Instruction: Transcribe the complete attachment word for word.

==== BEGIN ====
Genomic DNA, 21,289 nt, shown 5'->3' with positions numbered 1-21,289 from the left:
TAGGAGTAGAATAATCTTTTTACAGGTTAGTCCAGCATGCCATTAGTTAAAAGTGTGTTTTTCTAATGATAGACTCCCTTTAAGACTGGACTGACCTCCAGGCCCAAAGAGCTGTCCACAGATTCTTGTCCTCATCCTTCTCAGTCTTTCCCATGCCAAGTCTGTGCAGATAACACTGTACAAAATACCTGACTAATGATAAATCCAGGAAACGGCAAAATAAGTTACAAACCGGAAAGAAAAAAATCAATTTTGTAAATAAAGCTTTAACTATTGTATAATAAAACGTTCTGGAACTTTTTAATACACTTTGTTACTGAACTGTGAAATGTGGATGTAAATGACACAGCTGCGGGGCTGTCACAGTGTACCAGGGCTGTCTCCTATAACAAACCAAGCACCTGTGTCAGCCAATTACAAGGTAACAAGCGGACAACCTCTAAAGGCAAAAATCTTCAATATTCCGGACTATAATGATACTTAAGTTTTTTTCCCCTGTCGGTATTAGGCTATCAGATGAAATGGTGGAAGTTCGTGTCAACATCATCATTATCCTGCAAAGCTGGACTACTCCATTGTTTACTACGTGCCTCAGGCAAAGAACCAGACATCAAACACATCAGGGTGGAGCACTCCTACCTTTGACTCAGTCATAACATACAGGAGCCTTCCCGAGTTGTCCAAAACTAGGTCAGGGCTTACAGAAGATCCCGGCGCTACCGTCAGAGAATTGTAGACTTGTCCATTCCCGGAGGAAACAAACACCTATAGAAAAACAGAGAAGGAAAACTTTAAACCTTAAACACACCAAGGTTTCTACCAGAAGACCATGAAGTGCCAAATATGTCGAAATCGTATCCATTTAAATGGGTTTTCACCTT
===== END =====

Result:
Genomic DNA, 21,289 nt, shown 5'->3' with positions numbered 1-21,289 from the left:
TAGGAGTAGAATAATCTTTTTACAGGTTAGTCCAGCATGCCATTAGTTAAAAGTGTGTTTTTCTAATGATAGACTCCCTTTAAGACTGGACTGACCTCCAGGCCCAAAGAGCTGTCCACAGATTCTTGTCCTCATCCTTCTCAGTCTTTCCCATGCCAAGTCTGTGCAGATAACACTGTACAAAATACCTGACTAATGATAAATCCAGGAAACGGCAAAATAAGTTACAAACCGGAAAGAAAAAAATCAATTTTGTAAATAAAGCTTTAACTATTGTATAATAAAACGTTCTGGAACTTTTTAATACACTTTGTTACTGAACTGTGAAATGTGGATGTAAATGACACAGCTGCGGGGCTGTCACAGTGTACCAGGGCTGTCTCCTATAACAAACCAAGCACCTGTGTCAGCCAATTACAAGGTAACAAGCGGACAACCTCTAAAGGCAAAAATCTTCAATATTCCGGACTATAATGATACTTAAGTTTTTTTCCCCTGTCGGTATTAGGCTATCAGATGAAATGGTGGAAGTTCGTGTCAACATCATCATTATCCTGCAAAGCTGGACTACTCCATTGTTTACTACGTGCCTCAGGCAAAGAACCAGACATCAAACACATCAGGGTGGAGCACTCCTACCTTTGACTCAGTCATAACATACAGGAGCCTTCCCGAGTTGTCCAAAACTAGGTCAGGGCTTACAGAAGATCCCGGCGCTACCGTCAGAGAATTGTAGACTTGTCCATTCCCGGAGGAAACAAACACCTATAGAAAAACAGAGAAGGAAAACTTTAAACCTTAAACACACCAAGGTTTCTACCAGAAGACCATGAAGTGCCAAATATGTCGAAATCGTATCCATTTAAATGGGTTTTCACCTT